This article is a sidebar to "Evolved Operations Enable Progressive Supply Chain Management."
A regional distribution center in upstate New York supplies goods to retail outlets throughout the state. This particular distribution center largely consists of labor operations, and there is minimal use of automated storage and retrieval systems. As a result, the company had focused on achieving low costs and driving productivity through the hard work of its employees.
Distribution center leaders strictly defined the workforce as follows:
- Receivers, who unload trucks and put away products, were measured by individual performance in terms of receipts per hour.
- Order selectors, who pick products for customer orders, were measured by cases picked per hour.
- Loaders, who load orders onto trucks, were measured by the number of cases loaded per hour.
Management believed such individual performance metrics would motivate employees to be productive, which, in turn, would result in lower costs. However, these metrics actually drove up operational costs. Products were put away in the wrong locations simply due to the fact that receivers were in a hurry. Plus, because they were measured by volume, these professionals would put away an entire truckload of a product that was already in stock, ignoring a pallet of a previously out-of-stock item because prioritizing this item type would hurt their rates.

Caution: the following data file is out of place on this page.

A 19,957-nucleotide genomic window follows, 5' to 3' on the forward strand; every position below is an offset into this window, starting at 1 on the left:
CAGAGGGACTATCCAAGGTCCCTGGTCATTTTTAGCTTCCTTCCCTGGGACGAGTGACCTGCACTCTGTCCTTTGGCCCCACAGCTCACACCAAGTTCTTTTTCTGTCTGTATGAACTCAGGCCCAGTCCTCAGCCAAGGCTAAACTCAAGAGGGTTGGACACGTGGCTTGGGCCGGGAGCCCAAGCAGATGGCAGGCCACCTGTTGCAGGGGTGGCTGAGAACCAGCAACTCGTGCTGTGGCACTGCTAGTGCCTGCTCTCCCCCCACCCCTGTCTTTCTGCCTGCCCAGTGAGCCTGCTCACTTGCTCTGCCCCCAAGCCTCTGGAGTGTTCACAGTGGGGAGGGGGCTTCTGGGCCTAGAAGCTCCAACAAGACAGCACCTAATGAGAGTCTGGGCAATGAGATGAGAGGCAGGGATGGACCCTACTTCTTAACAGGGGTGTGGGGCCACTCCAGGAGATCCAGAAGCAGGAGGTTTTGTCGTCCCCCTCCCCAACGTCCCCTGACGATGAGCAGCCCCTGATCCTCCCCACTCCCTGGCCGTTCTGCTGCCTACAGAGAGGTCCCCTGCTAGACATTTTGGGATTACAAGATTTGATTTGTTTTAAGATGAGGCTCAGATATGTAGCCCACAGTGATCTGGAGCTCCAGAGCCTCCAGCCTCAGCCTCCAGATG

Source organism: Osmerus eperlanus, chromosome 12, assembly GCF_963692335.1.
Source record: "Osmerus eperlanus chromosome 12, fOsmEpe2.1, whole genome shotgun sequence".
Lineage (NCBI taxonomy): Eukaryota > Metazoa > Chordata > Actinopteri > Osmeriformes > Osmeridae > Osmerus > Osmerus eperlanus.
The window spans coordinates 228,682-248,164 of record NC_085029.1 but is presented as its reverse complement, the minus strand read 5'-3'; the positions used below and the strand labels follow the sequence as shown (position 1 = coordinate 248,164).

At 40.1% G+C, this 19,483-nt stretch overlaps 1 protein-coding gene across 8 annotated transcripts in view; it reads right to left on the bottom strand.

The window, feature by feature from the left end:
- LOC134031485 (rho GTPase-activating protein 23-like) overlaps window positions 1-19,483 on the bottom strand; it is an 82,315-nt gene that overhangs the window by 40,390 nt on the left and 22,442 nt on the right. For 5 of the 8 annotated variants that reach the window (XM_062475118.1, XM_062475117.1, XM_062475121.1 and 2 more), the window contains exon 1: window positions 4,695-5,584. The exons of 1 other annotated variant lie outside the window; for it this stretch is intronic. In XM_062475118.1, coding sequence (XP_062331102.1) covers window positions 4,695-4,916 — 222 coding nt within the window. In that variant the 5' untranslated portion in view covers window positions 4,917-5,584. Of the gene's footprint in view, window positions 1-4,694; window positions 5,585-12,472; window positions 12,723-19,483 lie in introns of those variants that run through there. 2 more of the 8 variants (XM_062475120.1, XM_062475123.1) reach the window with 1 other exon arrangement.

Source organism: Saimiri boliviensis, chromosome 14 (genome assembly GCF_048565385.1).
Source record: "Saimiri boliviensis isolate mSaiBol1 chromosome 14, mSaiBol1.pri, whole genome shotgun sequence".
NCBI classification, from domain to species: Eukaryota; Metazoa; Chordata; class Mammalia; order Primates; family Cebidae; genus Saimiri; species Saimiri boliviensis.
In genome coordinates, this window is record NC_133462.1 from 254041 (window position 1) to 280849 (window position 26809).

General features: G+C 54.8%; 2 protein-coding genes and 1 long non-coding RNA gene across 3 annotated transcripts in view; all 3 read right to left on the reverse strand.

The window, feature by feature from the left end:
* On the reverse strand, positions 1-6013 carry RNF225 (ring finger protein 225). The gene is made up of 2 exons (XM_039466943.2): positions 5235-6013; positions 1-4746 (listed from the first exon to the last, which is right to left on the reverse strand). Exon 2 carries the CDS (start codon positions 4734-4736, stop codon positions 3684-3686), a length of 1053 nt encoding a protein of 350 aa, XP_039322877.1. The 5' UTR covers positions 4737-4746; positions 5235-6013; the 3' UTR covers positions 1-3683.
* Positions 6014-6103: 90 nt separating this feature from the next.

The effect was similar on selectors, who, as a result of their goal metrics, would pick the wrong product or wrong quantity. Loaders would hastily throw cases onto trucks, resulting in dam-age. If an error was caught before a truck left the distribution center, loaders would have to rework the load, which resulted in late shipments and deliveries.
Upon noticing these effects, managers called for a meeting of all warehouse personnel to discuss the quality issues of missed picks, damage and customer returns, which had totaled $2.8 million in a single fiscal quarter. A consultant suggested getting rid of the individual performance metrics, which were driving the wrong behavior. One manager replied that if they stopped measuring picks per hour, they would go out of business. The consultant immediately retorted, “You mean to tell me you’d go out of business if you didn’t have $2.8 million in quality losses every quarter?”
The solution to this challenge is to have the distribution center hone in on the nine R’s of a perfect order. If a business can ensure that the right quantity and the right quality of the right item are delivered to the right person at the right place and the right time for the right price and with the right documentation and right level of customer service, then customers will be satisfied.